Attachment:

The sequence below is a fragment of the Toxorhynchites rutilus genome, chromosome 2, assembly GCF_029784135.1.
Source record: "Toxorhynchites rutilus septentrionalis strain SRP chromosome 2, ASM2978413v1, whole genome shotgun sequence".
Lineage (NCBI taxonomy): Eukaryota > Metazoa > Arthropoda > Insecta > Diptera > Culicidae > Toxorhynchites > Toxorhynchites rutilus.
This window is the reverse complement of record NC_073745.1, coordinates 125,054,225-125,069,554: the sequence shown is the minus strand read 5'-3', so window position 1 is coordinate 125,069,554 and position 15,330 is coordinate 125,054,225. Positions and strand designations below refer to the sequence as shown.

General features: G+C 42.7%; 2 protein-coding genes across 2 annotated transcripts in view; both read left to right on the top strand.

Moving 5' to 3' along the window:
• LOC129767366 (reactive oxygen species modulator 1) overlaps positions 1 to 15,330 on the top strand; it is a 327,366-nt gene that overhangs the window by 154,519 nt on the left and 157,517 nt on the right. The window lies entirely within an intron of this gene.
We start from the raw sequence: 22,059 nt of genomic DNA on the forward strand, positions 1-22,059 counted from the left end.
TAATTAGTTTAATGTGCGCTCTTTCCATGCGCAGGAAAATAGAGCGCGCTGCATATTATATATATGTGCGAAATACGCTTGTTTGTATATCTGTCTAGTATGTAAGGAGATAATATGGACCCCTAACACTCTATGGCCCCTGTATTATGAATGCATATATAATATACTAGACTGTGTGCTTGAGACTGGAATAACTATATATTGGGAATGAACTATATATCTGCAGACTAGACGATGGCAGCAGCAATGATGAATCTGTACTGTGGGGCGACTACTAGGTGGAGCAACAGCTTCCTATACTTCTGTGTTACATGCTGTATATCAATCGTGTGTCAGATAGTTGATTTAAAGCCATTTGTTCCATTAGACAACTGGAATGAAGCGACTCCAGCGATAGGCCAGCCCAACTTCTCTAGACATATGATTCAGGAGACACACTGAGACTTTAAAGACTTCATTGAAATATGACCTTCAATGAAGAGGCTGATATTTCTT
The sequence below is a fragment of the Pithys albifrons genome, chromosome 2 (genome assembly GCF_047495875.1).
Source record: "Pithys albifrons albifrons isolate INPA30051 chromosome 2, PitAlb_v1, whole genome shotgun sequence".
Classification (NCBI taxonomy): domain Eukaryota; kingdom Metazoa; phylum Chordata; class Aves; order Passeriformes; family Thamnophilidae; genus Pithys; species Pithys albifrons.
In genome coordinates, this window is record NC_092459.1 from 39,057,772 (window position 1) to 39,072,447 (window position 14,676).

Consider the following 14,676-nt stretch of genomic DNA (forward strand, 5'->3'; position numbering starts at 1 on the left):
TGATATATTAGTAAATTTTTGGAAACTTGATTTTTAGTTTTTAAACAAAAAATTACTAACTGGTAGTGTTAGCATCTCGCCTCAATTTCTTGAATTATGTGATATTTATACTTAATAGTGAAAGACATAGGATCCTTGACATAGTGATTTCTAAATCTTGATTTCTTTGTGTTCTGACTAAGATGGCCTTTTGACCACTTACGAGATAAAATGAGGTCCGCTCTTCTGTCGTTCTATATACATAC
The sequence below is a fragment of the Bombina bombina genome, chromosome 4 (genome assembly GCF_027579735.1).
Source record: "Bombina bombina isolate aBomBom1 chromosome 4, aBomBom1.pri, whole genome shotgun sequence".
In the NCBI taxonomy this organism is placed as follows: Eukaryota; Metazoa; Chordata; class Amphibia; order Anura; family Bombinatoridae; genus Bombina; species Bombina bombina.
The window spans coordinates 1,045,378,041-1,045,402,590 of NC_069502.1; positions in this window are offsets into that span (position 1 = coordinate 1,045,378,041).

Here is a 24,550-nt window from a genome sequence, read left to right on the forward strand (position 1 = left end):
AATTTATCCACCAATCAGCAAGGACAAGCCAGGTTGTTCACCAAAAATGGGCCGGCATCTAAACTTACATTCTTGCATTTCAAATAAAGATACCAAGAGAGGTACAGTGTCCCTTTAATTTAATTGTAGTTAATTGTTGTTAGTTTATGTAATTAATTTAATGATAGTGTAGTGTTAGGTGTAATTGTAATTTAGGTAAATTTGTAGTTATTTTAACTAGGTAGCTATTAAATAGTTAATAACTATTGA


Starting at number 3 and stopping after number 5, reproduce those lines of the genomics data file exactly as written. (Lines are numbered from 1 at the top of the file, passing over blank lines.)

Lineage (NCBI taxonomy): Eukaryota > Metazoa > Arthropoda > Insecta > Diptera > Culicidae > Toxorhynchites > Toxorhynchites rutilus.
This window is the reverse complement of record NC_073745.1, coordinates 125,054,225-125,069,554: the sequence shown is the minus strand read 5'-3', so window position 1 is coordinate 125,069,554 and position 15,330 is coordinate 125,054,225. Positions and strand designations below refer to the sequence as shown.

General features: G+C 42.7%; 2 protein-coding genes across 2 annotated transcripts in view; both read left to right on the top strand.